Brake wear particles in focus: New test benches in Gifhorn

09.11.2022  — 

The danger is smaller than 0.01 millimetres but is increasingly becoming the focus of political attention: Brake wear particles are considered toxic, but unlike vehicle emissions, they are not yet subject to regulation by the European Union (EU). This is set to change from 2025 – and IAV is preparing for growing testing needs with its own test centre.

Break wear particle emissions test bench

“Brakes now cause more particulate emissions than vehicles powered by internal combustion engines via their exhaust gases,” says Dr. David Hesse, development engineer in the Foundation Brake team at IAV. “This is largely due to the increasing electrification of powertrains and the steady decline in the proportion of internal combustion engine emissions due to more efficient units as well as exhaust aftertreatment systems as a result of regulation.”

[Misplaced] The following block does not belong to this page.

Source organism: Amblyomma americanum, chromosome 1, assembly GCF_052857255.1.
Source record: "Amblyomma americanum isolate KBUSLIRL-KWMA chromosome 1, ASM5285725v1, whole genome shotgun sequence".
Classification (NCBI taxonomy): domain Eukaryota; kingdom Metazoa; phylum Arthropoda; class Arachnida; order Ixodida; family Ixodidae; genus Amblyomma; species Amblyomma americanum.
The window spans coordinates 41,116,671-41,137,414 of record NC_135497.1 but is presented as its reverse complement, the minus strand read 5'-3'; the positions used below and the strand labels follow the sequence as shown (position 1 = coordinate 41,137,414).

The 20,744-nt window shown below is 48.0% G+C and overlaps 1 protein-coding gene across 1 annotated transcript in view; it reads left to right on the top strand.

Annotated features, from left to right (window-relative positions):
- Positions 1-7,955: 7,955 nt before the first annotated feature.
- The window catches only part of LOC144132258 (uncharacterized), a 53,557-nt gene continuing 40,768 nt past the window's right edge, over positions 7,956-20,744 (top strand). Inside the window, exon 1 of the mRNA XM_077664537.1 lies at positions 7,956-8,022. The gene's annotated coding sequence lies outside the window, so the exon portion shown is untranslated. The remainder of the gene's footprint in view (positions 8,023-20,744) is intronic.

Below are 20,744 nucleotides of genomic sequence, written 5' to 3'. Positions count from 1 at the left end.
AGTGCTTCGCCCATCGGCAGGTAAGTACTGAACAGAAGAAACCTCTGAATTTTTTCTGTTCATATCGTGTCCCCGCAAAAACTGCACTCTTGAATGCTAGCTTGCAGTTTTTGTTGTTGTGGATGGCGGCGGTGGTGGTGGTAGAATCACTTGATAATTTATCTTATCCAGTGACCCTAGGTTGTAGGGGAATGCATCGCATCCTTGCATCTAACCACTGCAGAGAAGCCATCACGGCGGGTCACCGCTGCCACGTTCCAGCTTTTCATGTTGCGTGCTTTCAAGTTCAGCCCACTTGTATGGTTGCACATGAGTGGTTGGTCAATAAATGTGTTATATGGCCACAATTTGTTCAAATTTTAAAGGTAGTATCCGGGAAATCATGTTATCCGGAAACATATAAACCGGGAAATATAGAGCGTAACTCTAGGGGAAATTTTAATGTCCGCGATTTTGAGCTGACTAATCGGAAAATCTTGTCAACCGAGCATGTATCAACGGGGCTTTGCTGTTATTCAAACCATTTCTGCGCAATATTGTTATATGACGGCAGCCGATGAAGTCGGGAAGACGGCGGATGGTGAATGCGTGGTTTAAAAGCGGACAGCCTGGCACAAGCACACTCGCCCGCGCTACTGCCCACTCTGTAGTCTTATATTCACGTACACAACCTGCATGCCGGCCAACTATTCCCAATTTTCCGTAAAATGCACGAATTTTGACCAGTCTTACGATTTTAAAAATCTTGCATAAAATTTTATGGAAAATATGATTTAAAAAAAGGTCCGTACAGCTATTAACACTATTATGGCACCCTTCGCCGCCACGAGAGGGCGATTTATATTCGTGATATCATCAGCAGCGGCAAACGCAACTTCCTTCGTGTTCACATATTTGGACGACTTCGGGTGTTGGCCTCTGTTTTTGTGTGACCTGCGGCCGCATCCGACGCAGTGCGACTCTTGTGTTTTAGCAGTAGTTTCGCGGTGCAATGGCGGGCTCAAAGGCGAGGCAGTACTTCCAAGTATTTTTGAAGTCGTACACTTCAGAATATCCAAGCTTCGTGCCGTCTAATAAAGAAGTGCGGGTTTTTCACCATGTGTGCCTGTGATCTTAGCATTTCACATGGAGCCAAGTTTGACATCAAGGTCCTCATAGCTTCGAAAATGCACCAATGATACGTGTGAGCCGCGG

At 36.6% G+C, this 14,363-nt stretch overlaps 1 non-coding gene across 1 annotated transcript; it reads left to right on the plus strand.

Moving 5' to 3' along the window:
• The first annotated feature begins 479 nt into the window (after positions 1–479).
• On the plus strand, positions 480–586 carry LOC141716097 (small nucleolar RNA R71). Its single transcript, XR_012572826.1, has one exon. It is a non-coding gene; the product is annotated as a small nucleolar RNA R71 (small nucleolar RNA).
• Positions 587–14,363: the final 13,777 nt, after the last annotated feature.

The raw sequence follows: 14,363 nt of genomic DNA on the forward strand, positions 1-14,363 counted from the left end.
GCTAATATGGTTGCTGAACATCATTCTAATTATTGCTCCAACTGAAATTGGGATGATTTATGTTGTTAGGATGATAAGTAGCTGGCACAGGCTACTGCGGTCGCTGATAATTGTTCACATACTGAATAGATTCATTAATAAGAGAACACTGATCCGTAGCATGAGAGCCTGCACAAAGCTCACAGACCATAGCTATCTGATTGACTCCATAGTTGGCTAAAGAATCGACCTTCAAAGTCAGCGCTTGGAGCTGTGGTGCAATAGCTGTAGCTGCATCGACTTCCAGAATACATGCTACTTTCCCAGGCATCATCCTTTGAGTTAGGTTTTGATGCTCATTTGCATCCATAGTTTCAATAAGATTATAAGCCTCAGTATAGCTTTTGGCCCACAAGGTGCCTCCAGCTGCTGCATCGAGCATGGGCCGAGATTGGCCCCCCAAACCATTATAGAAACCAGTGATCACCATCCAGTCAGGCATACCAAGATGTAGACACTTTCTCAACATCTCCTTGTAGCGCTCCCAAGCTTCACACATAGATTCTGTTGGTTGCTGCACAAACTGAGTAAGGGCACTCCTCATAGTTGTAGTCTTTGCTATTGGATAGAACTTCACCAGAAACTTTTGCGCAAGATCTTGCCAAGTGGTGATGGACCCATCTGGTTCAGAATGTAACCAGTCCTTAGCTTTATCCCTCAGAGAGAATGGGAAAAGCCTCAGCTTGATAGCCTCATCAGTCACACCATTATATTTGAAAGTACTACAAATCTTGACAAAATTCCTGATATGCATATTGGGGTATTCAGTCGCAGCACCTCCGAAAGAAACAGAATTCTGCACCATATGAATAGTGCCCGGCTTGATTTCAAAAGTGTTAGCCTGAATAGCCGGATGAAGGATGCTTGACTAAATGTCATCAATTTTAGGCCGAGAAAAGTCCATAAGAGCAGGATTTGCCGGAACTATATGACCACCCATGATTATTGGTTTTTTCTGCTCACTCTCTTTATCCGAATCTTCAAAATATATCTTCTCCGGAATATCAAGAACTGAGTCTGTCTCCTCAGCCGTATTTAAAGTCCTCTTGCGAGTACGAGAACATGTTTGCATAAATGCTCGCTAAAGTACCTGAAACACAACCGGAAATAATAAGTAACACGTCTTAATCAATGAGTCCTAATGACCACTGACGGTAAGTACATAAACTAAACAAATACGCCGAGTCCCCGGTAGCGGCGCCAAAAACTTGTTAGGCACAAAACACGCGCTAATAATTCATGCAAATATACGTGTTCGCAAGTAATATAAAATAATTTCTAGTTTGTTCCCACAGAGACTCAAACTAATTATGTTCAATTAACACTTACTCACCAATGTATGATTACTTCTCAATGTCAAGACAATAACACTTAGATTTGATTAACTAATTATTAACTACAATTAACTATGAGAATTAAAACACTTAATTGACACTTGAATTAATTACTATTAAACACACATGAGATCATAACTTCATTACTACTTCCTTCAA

The new brake test rigs at the Gifhorn site enable the tech solution provider to carry out measurements and performance tests in accordance with the latest specifications. Among other things, this enables IAV to precisely evaluate the number, mass and size of the fine and ultra-fine particles generated by friction during every braking process.

EU legislation on brake emissions in progress

As part of the Particle Measurement Programme (PMP) of the Economic Commission for Europe (UNECE), work has been underway since 2016 on a test procedure for determining brake particle emissions on the test bench. A new global technical regulation (UN GTR) based on this procedure is expected to be adopted in the first quarter of 2023. According to unofficial information, the latest proposal for “Euro 7” legislation includes mass limits of 7 milligrams per kilometre (PM10).

IAV is currently working on a new topic in this area. In addition to measurements and investigations of particulate emissions from friction partners, IAV’s new test centre for brakes also offers an assessment of particle dispersion based on CFD simulations and experimental analyses; a derivation and identification of potentials for reducing and avoiding emissions as well as concepts for innovative solutions.

«Whether through the use of alternative materials for discs and pads, novel brake concepts or, for example, regenerative braking in electric cars - current trends in development promise great potential for reducing emissions.»

Dr. David Hesse — Development engineer in the Foundation Brake team at IAV